Cancer

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Author:
Anonymous
ID:
90896
Filename:
Cancer
Updated:
2011-06-16 11:12:09
Tags:
Cancer med psych
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Description:
Med Psych Cancer
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  1. Lifetime risk of cancer is higher or lower for men than women?
    Higher. Men = 44%, Women = 38% [think prostate cancer...every man gets it pretty much]
  2. Men have a ___ chance of getting prostate cancer while women have a ____ chance of getting breast cancer.
    • Men 1:6
    • Women 1:8
  3. (T/F) There is a substantial variability in 5-year survival rates by site.
    True. Pancreas (5%), Prostate (99%)
  4. Which type of cancer contributes to the most cancer mortality of any site?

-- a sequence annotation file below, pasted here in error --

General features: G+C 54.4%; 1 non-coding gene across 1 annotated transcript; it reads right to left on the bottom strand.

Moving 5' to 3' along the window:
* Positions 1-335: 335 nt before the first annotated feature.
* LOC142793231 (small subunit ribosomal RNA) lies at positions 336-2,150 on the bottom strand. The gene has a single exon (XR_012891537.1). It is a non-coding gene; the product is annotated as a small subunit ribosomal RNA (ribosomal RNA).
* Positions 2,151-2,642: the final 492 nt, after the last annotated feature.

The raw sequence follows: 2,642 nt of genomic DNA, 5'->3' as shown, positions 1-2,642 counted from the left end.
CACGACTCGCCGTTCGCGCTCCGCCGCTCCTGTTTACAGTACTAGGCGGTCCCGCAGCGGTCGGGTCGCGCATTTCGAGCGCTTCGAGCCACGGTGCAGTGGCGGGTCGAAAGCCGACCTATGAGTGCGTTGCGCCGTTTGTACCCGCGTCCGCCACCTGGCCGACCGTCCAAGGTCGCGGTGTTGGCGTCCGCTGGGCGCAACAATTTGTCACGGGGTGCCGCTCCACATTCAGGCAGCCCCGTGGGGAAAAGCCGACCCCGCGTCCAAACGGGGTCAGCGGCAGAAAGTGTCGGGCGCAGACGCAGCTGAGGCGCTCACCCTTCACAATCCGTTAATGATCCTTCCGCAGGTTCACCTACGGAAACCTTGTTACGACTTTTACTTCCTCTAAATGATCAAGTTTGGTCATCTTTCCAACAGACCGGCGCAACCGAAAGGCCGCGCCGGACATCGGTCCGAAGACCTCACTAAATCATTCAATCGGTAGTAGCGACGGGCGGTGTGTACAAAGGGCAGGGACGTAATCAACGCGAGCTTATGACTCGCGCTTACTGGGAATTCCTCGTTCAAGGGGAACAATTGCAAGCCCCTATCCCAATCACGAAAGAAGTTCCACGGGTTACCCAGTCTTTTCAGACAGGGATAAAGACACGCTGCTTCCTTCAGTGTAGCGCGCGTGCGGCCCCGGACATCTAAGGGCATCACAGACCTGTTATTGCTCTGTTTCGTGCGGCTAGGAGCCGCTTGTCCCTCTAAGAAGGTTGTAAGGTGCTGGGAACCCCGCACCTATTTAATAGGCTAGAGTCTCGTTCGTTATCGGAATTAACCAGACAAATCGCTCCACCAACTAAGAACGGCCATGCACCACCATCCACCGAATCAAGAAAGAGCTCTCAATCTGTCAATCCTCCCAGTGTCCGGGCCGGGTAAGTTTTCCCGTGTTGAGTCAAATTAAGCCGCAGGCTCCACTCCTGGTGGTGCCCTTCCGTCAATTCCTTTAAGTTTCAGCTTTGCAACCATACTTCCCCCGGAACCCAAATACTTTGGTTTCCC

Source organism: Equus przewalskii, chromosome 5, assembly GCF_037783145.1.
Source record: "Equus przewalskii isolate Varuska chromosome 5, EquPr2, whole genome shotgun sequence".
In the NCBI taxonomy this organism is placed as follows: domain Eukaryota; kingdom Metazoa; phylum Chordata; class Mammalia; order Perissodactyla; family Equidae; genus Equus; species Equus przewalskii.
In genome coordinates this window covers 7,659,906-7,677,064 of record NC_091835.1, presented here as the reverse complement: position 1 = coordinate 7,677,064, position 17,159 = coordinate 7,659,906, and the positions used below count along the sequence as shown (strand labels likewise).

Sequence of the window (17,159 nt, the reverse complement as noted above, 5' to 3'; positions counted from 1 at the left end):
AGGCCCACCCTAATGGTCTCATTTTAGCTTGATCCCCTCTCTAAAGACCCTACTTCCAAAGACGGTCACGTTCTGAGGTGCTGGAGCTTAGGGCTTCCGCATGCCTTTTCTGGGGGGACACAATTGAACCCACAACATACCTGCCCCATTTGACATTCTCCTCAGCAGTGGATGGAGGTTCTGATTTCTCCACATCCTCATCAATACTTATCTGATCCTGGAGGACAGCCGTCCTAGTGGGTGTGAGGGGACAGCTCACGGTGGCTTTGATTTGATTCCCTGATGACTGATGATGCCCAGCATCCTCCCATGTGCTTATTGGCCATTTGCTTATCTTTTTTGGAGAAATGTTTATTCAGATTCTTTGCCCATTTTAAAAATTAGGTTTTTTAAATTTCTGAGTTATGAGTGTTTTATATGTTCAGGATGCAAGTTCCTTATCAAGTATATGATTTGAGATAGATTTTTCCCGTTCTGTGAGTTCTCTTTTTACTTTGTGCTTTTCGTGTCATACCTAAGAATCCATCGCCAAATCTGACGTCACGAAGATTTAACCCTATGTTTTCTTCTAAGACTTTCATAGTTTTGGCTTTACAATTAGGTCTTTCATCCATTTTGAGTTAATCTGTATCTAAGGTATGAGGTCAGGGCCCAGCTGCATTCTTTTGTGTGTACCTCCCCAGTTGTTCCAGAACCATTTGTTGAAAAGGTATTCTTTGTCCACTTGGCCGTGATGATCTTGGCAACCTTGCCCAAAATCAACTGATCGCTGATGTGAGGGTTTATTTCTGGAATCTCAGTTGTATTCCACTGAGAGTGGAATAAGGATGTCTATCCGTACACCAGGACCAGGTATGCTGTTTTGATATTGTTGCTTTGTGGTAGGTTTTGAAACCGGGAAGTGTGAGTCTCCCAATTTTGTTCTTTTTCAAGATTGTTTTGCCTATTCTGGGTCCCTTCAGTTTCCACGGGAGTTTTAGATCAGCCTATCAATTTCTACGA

Lung cancer. (30% mortality in men, 26% in women)
  5. Incidence of cancer by site. Which ones are more common than the others?
    • Non-melanoma skin cancer (most common)
    • Prostate
    • Breat
    • Lung
    • Colon and rectum
    • Urinary bladder
    • Melanoma
    • Non-hodgkin's lymphoma
    • Kidney/renal
    • Corpus and uterus
  6. There are nearly ____ million Americans living post-diagnosis of cancer.
    12 million
  7. Over ___ % of cancer survivors had prostate or breast cancer.
    40%
  8. What is the single most important way that a person can prevent cancer?
    Refraining from tobacco use
  9. What is the second most preventale cause of cancer?
    Dietary factors. [diets high in fruits and veggies are protective against oral, stomach and colorectal cancers]
  10. What is the strongest predictor of risk for developing breast cancer?
    Weight gain during adulthood
  11. How do the BRCA1 and BRCA2 genes increase risk for cancer?
    These are tumor suppressor genes. Without them, you have one less defense against cancer. Risk of breast cancer: general population = 12%, BRCA genes = 60%. Similar increase in risk for ovarian cancer
  12. How is a patient's health, function and well-being affected after breast cancer?